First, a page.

Did you experience any symptoms that would have led you to believe there were problems?
They say that prostate cancer doesn't exhibit any symptoms, but I feel that I saw some a few years ago. For some time prior to learning of my condition, I did experience one notable symptom: when I ejaculated, the amount of semen steadily decreased. I brushed it off as being older and old age was nothing to worry about. I never said anything because it's embarrassing to talk to your doctor about, but this could have been an early indicator that something was wrong.
What was your attitude like through all of this?
I was sure that the urologist had made a mistake... until he said it had spread to the bone. I was convinced that I was always perfectly healthy and it was an absolute mistake. So I guess the first thought was denial.
I have a great wife who is very supportive, and I consumed everything online. Due to the nature of my job, I was already experienced with performing independent research. It was the same thing with prostate cancer. The more I looked into it, the more I thought I was going to hear horror stories, but what I found out was that there are so many people who have advanced cancer and are given six months to live, and survive. There are those who are alive and healthy 10 years later.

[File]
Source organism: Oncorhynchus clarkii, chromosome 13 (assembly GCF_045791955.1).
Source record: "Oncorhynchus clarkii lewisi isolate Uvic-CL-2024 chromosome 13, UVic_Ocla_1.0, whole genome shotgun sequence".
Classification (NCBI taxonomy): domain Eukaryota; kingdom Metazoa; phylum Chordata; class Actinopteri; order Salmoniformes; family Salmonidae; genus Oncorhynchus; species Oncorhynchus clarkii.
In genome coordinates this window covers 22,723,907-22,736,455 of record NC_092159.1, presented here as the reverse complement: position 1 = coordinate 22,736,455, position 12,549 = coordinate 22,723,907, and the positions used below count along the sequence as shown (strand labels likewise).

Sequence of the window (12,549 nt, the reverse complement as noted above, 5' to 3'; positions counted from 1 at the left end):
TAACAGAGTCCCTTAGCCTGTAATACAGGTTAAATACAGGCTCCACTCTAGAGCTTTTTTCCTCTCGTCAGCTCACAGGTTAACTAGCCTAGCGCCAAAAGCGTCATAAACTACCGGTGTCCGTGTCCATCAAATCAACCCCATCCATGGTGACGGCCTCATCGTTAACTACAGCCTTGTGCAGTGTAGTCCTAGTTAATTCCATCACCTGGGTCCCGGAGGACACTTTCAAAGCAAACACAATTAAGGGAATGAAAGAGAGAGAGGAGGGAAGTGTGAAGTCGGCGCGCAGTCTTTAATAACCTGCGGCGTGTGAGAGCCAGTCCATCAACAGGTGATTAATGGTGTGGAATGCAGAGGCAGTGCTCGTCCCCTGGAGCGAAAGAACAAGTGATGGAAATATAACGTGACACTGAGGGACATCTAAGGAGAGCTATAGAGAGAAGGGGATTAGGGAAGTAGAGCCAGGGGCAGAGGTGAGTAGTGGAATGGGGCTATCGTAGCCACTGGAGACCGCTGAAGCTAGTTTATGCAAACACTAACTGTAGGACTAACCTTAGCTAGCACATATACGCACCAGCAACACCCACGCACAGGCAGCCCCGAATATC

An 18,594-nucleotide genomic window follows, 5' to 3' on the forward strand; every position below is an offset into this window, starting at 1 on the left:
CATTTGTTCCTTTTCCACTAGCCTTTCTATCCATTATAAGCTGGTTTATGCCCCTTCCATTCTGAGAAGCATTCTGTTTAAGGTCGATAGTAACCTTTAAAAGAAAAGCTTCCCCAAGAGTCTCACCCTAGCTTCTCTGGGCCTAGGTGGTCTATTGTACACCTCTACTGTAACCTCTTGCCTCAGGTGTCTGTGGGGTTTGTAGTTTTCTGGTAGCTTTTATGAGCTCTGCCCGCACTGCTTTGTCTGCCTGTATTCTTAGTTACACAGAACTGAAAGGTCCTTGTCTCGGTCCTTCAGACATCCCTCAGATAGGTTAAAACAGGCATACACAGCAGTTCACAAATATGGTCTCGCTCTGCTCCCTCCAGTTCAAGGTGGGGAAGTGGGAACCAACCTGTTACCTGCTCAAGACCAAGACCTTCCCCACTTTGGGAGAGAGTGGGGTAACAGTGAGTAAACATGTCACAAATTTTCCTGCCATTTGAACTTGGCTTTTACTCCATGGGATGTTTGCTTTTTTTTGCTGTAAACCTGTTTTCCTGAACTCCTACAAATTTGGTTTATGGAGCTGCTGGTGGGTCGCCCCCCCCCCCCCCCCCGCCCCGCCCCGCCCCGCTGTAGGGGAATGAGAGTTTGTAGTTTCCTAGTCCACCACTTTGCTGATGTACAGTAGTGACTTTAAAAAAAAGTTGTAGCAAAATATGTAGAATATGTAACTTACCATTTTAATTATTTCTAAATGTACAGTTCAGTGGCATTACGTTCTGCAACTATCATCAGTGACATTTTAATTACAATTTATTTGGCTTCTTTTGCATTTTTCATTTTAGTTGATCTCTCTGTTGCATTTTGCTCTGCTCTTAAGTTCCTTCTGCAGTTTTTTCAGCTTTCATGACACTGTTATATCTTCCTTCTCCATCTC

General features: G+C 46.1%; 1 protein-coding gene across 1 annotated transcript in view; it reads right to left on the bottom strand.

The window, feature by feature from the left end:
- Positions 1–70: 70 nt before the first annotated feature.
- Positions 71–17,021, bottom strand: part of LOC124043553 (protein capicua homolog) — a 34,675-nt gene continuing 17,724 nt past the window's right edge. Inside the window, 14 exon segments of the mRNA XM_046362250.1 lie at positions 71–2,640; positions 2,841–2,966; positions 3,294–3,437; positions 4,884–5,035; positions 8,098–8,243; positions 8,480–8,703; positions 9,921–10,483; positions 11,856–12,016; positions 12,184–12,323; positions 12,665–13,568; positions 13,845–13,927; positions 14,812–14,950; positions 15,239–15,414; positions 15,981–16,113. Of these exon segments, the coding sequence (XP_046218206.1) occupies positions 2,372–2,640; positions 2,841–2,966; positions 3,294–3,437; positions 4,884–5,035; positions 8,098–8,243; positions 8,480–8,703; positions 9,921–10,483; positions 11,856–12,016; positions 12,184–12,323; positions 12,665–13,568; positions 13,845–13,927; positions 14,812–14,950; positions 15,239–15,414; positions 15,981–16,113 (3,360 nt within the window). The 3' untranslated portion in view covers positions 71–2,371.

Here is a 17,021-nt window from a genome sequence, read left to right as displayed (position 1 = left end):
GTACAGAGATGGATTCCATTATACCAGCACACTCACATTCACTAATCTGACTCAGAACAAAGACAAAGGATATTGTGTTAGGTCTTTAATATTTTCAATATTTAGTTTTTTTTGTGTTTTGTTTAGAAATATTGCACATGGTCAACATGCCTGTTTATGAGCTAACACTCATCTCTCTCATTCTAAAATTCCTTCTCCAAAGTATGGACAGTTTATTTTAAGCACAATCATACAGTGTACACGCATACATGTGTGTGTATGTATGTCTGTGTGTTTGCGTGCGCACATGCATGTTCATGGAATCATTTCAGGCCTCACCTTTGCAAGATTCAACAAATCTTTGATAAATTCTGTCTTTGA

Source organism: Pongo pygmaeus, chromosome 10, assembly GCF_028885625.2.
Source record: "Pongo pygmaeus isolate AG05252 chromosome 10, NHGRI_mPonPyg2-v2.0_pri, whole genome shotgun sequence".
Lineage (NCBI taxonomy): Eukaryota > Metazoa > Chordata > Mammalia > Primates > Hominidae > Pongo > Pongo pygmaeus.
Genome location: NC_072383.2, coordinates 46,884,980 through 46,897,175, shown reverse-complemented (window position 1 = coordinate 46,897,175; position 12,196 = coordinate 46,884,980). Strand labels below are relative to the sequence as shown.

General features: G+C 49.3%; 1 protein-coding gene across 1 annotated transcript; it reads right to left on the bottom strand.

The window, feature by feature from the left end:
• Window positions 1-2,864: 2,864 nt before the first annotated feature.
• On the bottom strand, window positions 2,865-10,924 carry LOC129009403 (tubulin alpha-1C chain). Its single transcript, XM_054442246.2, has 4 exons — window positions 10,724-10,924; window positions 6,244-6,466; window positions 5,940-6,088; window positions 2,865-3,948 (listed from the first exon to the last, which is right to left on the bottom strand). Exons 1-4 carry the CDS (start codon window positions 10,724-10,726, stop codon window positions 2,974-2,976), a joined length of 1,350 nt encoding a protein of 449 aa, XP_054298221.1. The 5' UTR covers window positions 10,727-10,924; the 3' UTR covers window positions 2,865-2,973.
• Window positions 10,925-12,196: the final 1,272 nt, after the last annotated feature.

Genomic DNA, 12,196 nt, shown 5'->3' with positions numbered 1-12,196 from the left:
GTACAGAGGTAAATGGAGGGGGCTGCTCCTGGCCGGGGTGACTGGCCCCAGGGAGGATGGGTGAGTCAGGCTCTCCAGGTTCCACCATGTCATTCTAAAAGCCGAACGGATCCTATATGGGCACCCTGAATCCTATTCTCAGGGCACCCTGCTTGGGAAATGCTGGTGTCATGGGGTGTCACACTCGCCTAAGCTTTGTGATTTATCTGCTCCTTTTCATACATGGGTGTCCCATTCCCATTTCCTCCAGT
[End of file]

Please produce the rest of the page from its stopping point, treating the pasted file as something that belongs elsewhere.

Now, I consider myself to be hopeful and positive.
How have you approached treatment?
On my end, I have radically changed my diet and started taking supplements to keep my immune system up and to actually fight the cancer. A boost to the immune system when you're talking about cancer doesn't seem like much, but there are supplements from Asia that have really made a difference in the way I feel. The first, actual proof that things are helping, is coming on March 10 for the next PSA test.
Will this be the first test since the initial diagnosis?
Yes - the first since hormone therapy and supplements. When they say hormone therapy - and I found this online - there are two kinds of hormone therapy. I had to go to my urologist and ask him about Combined Hormone Therapy because of the research that I had done online. He did not even suggest Combined Hormone Therapy due to concerns about side effects, but I have had almost none of them.
We won't fully know until that PSA test in March. And if I don't see great results, I won't quit, and we will take another path and try something else.
How do you want to help people with HealthCentral?
We have been taught all our lives that cancer is a death sentence, and your first reaction is that you're going to die - it's horrible for people. I want to tell people that there is hope and there are options. In my case, because of online research and studying, I was able to take control of my own ship and after suggesting a treatment option, the doctor was in agreement. I want others to have access to similar information and be able to take control of this condition.
Published On: February 28, 2011